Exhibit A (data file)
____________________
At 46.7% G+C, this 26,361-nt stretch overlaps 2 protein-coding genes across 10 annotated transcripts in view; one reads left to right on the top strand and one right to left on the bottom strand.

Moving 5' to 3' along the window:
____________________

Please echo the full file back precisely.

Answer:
At 46.7% G+C, this 26,361-nt stretch overlaps 2 protein-coding genes across 10 annotated transcripts in view; one reads left to right on the top strand and one right to left on the bottom strand.

Moving 5' to 3' along the window: